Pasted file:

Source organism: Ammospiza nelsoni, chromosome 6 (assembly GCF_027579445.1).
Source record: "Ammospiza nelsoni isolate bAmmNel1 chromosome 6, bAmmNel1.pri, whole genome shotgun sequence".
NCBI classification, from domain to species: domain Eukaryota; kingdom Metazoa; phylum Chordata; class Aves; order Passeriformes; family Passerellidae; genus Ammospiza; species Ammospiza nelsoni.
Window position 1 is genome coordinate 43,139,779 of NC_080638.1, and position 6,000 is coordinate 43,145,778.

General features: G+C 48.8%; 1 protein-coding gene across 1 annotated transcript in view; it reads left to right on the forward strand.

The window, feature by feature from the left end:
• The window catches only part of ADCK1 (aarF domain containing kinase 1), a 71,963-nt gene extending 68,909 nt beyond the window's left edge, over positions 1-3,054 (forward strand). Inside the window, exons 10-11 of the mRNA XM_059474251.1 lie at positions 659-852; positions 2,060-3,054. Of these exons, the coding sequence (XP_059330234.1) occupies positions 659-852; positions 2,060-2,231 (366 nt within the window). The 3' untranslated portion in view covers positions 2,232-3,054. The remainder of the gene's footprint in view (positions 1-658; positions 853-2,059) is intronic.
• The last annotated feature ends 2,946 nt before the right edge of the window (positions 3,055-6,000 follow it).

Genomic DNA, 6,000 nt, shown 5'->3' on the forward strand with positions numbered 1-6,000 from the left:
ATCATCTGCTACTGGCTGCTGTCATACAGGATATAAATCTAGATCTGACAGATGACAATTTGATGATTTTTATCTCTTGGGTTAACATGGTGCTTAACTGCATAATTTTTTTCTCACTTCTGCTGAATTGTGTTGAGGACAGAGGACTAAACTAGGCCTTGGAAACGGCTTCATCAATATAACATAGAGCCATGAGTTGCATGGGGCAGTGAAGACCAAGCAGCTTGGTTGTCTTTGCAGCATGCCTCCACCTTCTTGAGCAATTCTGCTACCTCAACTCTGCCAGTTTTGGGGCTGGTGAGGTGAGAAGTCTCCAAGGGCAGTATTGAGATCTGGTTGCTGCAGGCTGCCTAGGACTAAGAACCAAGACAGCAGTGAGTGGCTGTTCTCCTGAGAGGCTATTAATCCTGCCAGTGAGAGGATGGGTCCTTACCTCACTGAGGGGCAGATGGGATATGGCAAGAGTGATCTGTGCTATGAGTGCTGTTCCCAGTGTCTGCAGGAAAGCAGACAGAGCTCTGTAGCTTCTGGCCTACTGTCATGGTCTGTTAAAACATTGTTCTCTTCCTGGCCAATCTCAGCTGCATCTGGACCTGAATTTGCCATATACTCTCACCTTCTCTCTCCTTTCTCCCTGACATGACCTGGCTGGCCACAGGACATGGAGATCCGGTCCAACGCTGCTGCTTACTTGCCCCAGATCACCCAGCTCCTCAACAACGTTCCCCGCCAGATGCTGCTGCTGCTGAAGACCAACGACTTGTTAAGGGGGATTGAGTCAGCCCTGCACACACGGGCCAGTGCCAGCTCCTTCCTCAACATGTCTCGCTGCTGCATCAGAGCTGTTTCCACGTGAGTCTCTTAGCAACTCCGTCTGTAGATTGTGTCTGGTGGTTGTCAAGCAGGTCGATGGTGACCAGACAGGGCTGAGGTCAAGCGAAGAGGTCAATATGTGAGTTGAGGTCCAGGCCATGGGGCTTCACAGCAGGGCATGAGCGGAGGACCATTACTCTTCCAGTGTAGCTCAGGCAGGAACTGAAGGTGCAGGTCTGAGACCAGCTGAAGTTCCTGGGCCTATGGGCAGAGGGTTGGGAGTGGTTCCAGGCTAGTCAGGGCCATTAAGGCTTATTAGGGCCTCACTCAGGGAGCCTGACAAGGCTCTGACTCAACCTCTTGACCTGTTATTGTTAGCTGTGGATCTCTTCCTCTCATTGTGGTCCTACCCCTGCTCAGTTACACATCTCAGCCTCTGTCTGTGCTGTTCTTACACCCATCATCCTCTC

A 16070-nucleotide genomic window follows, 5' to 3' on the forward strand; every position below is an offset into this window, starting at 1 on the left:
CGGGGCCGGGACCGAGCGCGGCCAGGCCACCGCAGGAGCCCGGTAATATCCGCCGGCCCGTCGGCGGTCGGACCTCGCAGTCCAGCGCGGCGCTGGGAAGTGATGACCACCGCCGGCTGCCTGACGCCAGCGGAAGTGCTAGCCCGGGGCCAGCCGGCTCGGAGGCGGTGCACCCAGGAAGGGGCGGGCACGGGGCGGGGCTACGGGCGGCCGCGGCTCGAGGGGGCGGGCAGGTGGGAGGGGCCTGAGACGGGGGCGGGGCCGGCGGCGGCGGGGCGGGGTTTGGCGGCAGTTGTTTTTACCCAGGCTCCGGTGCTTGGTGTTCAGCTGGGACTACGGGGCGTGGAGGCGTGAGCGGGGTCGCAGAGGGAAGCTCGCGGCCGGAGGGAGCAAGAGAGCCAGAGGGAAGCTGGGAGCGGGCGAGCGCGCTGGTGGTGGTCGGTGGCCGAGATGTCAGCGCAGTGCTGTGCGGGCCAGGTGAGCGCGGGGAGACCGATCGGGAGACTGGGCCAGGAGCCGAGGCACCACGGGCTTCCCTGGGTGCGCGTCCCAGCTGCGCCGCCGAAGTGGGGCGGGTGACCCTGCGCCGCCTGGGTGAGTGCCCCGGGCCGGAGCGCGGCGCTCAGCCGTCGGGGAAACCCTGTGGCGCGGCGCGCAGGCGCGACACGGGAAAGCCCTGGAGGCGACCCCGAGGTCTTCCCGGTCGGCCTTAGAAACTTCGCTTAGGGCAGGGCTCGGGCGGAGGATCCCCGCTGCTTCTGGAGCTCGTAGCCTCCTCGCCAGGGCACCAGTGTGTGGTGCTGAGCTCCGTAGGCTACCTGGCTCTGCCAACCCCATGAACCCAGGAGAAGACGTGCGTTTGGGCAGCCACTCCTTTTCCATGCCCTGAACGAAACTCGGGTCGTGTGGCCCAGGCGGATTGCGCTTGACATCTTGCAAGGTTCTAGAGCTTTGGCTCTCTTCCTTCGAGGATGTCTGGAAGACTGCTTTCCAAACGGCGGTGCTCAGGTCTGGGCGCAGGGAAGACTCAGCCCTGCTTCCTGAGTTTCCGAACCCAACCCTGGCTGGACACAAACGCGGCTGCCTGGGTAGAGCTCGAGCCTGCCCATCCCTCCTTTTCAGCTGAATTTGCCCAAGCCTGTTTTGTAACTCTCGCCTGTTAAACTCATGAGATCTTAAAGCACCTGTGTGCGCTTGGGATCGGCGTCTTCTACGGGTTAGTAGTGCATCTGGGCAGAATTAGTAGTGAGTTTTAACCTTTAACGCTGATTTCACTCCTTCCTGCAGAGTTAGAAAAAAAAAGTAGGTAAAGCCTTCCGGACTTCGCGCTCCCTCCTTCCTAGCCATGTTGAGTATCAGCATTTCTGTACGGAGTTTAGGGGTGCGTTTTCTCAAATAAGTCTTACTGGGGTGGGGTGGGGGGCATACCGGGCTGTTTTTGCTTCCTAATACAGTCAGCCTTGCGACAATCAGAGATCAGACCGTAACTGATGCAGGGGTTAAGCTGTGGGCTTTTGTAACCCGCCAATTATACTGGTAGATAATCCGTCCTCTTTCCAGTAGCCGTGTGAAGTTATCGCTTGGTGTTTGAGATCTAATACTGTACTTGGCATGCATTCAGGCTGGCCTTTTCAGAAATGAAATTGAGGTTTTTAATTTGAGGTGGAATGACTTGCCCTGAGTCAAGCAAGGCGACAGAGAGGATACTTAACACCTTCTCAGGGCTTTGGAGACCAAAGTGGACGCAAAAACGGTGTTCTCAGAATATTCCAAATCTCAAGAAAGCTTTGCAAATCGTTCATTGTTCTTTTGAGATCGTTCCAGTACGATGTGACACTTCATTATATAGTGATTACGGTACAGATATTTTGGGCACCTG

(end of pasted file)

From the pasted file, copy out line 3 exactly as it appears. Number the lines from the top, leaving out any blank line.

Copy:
NCBI classification, from domain to species: domain Eukaryota; kingdom Metazoa; phylum Chordata; class Aves; order Passeriformes; family Passerellidae; genus Ammospiza; species Ammospiza nelsoni.